A bridge falls. Pittsburgh makes national headlines. Then, a swarm of government responses, lawsuits and impacts that reverberated through the community. Four months later, where are we?
Bridge maintenance rocketed to the top of Mayor Ed Gainey’s priorities following the collapse in January. The city plans to solicit bids and pick a vendor to craft a comprehensive bridge maintenance plan by June 17.
PublicSource compiled a timeline of the day the Fern Hollow bridge collapsed and all that has followed, plus, what’s next.
All falls down — Jan. 28, 2022
A loud noise. Sounds of hissing. Smells of natural gas.
When it was still pitch black outside on a brisk January morning, the 447-foot Fern Hollow Bridge fell. In an instant, the long-standing centerpiece was no more.
At the time, a Port Authority 61B bus was headed to Braddock from downtown Pittsburgh. In total, nine people in six vehicles collapsed with the bridge.
First responders arrived, gained control of a gas leak and rappelled nearly 150 feet, forming a human chain to pull people to safety. Canines were brought to assist. The state’s Urban Search and Rescue team was called. Some homes were evacuated.
The stunning news made the rounds. Local residents descended on the scene to peer at the wreckage and make sense of what happened. Politicians arrived to assess the damage. President Joe Biden visited the site shortly after he arrived in the city to give a previously scheduled speech about infrastructure and doubled down on the country’s need to invest in its bridges and roads.
Within hours of the collapse, Mayor Ed Gainey was speaking just steps in front of the cavernous space where the bridge once stood as cameras shuttered and nearby residents and onlookers watched in amazement.
Later that evening, officials from the National Transportation Safety Board arrived to investigate. It could take 12 to 18 months for a final report to be released. (Why did the bridge collapse? What kind of care was Fern Hollow getting?)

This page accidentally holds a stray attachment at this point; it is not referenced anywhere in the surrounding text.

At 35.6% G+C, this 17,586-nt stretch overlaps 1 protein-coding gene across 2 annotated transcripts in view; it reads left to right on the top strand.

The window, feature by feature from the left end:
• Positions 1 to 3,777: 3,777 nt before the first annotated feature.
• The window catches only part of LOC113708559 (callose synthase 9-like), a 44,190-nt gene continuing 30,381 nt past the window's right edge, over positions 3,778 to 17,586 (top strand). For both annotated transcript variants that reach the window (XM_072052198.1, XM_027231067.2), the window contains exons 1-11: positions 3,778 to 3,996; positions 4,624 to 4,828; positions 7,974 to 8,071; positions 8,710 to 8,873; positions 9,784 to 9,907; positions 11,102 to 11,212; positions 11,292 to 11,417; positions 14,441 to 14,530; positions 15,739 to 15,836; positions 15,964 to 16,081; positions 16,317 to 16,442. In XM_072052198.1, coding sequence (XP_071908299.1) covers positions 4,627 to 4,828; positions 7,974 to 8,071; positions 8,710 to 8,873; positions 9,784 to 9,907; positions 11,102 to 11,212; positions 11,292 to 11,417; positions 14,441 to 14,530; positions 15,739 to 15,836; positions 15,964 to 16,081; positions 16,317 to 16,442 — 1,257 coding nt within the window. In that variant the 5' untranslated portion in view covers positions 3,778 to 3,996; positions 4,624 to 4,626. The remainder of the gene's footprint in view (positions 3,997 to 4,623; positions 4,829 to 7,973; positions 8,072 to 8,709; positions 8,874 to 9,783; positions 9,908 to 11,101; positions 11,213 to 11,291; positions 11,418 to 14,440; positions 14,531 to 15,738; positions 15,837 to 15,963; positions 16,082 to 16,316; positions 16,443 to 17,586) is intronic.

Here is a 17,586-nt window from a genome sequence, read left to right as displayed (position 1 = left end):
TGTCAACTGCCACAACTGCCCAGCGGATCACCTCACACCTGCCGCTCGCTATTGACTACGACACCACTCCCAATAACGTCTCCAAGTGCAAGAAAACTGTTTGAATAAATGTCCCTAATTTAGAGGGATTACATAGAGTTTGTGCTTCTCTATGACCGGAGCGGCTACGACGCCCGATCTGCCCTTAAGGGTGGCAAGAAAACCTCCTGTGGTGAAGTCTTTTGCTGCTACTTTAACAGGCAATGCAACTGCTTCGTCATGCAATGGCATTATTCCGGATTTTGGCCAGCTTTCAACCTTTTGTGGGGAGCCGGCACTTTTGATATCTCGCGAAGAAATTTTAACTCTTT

(Rewatch this minute-by-minute timeline that reconstructs the events of Jan. 28 through multiple eyewitness accounts.)
Pittsburgh feels the weight of the collapse
A week after the collapse, and with plenty of questions still unanswered, cleanup and plans to rebuild were underway.
The collapse spurred discussions about safety concerns traveling across numerous bridges throughout the county and state. Five other bridges in Pennsylvania with the same design as the Fern Hollow Bridge were inspected following the collapse. Experts assured residents that despite the collapse, they shouldn’t panic about other bridges.
In the following weeks, reports emerged about residents’ concerns about more local bridges in a questionable or corroding state, such as the South Negley Avenue Bridge in Shadyside, which also had a ‘poor’ bridge rating.
The Versailles Avenue Bridge in McKeesport was closed to traffic following an inspection that was pushed up in the wake of the Fern Hollow Bridge collapse. The Port Authority shut down its South Busway bridge for months, rerouting transit in the South Hills.
Local drivers at the time said they were concerned about the safety of the bridges used in their commutes.
Businesses near the Fern Hollow Bridge were impacted, including, at the time, the impending closure of one waffle restaurant.
It also raised interest in infrastructure, with Pittsburgh City Council considering and later creating an infrastructure commission.
Over time, details about the collapse continued to emerge.
Years before the bridge collapsed, since at least 2014, the state’s concern apparently grew with the Fern Hollow Bridge and it decided to increase bridge inspections to occur annually. Local residents made multiple calls to 311 about the bridge’s condition from 2016 to 2019. A lack of maintenance on the city-owned and city-maintained bridge may have played a role in its collapse, reporting from the Pittsburgh Post-Gazette suggests. Fern Hollow Bridge was severely decaying before its collapse, a 2021 report indicates.
Rust corroded the bridge to the point there were holes in the steel support legs. Steel cross-beams were “severed” from their connection to support legs that hold up the bridge.
On Feb 11, the public learned that the Penn Hills couple hurt in the collapse planned to sue the city, Port Authority and PennDOT, citing injuries including fractured vertebrae and “psychological damage.”
Politicians spring to action — February/March